The Big Band Sound of Your Back Yard!
Activity: Backyard Composition
1. Find an area outside your home (your patio, backyard, balcony, front yard, or common area) where you’ll be able to sit, undisturbed, for approximately 10 minutes.
2. Listen to the sounds in front and to the sides of where you’re sitting, paying close attention to their timbre, dynamic level, and placement of each sound you hear.
3. Name the sounds and list their occurrence according to presentation order, location, and duration, using the graphic, below, as your template.
For instance, if you hear birds singing quietly to the center-right of your location, indicate that in your diagram in area D, also noting when the sound occurred and for how long it occurred. If a moment later you hear a car horn to your far left, indicate that in area A. Also indicate the sound’s dynamic level.
4. Collect sounds for approximately 10 minutes.
5. You can go inside now. Your task at this point is to (a) decide what different musical instruments found in the typical swing band of the 1930s best match each sound you heard, and (b) what performance direction you could provide for each instrument to suggest the qualities of each sound you heard. You should use a chart similar to the example below to help you organize your thoughts.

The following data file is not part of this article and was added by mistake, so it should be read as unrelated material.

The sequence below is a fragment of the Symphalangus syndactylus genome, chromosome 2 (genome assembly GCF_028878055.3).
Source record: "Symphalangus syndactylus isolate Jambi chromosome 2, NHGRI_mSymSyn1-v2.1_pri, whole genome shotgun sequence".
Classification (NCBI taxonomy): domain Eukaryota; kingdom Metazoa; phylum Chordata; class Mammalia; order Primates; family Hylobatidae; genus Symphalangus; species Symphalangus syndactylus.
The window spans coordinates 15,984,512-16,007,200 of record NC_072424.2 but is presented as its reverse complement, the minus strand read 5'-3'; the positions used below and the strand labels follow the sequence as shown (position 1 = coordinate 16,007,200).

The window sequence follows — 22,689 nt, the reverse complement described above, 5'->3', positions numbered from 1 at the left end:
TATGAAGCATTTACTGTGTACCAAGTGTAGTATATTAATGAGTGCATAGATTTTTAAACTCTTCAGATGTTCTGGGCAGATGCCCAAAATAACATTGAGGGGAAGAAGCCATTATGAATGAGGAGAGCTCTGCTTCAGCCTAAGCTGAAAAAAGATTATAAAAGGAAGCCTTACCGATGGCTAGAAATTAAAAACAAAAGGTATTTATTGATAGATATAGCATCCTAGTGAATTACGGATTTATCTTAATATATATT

We’re surrounded by sound and new sounds enter our environment all the time. You should have 15 or more sounds indicated in your composition (some of them may repeat, if that’s what happened when you were collecting sounds).
Sound Location Time it Occurred Duration Musical Instrument(s) Performance Instructions
1 Air conditioner A 1:15pm Ongoing Ride cymbal Soft Ride rhythm played with brushes
2 Car starting E 5 seconds later 2 seconds Trombone Quick ascending notes starting low and ending high.
3 Parrots squawking Start at A, sweep to C 1:17pm 6 seconds Saxophones Rhythmic dissonant sounds that decrescendo
6. Give your composition a title.
7. Upload your work to the Backyard Big Band drop box.
Your experience is very similar to the creative experience that many composers complete. Beethoven often walked in the forest and listened to sounds for inspiration. Many jazz performers were inspired by city sounds, industrial sounds, or the sounds of the countryside. For example, can you hear the sounds of the city in Taxi War Dance or Harlem Air Shaft, from CD 1 tracks 8 & 9 from your Jazz Classics disk?
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